The specialist has the responsibility to maintain an orderly market, i.e., to avoid wide fluctuations in trading price. In order to do this, the specialist must stand ready to buy and sell on the firm's own account, and is subject to various trading rules to avoid conflict of interest. The possibility of large market movements makes market maintenance very risky, and the sharp market decline of 1987 caused large losses to specialists. Specialists must meet requirements to assure that they will have sufficient capital to maintain an orderly market. Despite the risks and limitations, being a specialist is rewarding. One source of specialist income is the commission on handling away-from-the-market orders. Prices were historically quoted in "eighths," or $0.125 increments (the increment is sometimes called the "tick"). In 1997, trading in 16ths was permitted, and it is likely that decimalization (penny tick) will follow.

It must be noted that the specialist does not control or set the price. The trading edge comes only from superior information of probable price movements. Indeed, many trades do not involve the specialist but are instead the product of the simultaneous crowd trading. The crowd is the group of traders and brokers present at the trading post. New offers are announced publicly, and may be accepted or responded to by a member of the crowd independently of the specialist and the book. This may occur at a price inside the specialist's bid ask spread, although price priority must be maintained.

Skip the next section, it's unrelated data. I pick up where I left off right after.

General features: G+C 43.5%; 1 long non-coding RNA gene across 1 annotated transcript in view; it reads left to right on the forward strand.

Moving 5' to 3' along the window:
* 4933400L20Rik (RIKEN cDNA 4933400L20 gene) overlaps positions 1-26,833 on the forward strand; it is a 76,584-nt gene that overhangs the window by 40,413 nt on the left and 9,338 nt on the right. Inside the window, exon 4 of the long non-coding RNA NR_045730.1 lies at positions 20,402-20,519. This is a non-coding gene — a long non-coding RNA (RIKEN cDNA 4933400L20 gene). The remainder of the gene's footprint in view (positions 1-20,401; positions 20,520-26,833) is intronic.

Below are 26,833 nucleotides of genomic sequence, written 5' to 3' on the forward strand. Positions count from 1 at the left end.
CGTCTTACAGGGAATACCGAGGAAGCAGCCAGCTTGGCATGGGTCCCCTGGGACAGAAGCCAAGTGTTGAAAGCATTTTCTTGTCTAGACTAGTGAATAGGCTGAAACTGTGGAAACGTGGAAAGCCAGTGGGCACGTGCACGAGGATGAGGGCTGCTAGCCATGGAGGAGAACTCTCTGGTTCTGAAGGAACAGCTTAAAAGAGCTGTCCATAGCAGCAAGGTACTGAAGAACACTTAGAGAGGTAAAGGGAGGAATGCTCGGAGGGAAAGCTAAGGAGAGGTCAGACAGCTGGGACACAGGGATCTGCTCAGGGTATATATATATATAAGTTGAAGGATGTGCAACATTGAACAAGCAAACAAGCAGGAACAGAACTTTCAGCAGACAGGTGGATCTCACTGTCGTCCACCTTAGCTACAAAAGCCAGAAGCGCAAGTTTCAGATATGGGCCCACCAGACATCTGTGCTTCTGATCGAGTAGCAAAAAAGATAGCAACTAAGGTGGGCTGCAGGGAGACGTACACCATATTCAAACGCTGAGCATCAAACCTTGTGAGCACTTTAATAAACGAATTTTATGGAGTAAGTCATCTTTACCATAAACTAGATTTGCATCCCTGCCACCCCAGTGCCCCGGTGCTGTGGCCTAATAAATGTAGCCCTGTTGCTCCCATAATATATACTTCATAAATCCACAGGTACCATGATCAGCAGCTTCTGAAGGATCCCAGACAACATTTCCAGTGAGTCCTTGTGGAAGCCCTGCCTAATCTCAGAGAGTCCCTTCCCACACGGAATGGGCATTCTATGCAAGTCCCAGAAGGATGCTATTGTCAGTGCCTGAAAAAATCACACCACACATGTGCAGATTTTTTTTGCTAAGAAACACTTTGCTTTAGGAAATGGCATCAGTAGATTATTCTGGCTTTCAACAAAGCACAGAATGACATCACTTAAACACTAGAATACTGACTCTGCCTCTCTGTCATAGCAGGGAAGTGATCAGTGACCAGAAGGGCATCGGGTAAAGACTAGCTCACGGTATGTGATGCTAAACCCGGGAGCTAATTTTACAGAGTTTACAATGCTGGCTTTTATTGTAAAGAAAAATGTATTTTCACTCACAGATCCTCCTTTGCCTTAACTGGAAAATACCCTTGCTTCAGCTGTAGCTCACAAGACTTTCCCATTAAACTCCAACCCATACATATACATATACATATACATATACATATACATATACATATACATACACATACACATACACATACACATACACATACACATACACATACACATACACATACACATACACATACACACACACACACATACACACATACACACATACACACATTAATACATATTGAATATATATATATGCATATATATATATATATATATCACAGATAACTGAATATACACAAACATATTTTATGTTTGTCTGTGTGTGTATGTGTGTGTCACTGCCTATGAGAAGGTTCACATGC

Block trades are transactions of more than 10,000 shares, and account for about half of all transactions on the NYSE. Specialists are prohibited from soliciting orders in the stock in which they make a market. In order to maintain an orderly market in the face of such an order, the specialist would be forced to absorb much of the order into inventory. Understandably, specialists are reluctant to assume the risk of so large an inventory. As a result, block trades are not sent directly to the trading floor. Instead, a brokerage firm called a block house will undertake to find matching orders in what is sometimes called the upstairs market. The block and matched orders are then taken to the specialist and crossed, or executed, on the floor of the exchange.

Organized exchanges exist throughout the world, and compete with each other and with U.S. exchanges for international capital flows. Trading arrangements on these exchanges may differ from those used on domestic exchanges. The Tokyo Stock Exchange, for instance, is a pure agency market, in which the price is set by orders without exchange influence. Rather than using specialists, the order book is maintained by officials who may not trade in the stocks assigned to them. Trading on the Paris Bourse and the German and Austrian exchanges are call markets. In call markets orders are accumulated over time and crossed or executed at intervals, as in the original NYSE buttonwood trading. Investors considering international investment on foreign exchanges must be careful to understand the differing exchange arrangements. Another difference is that U.S. stock exchanges are private, while other exchanges such as the Paris Bourse are public exchanges under the authority of the government. Another arrangement is the bankers bourse used in Germany, where banks are the major securities traders. These arrangements will undergo rapid change with the introduction of the euro.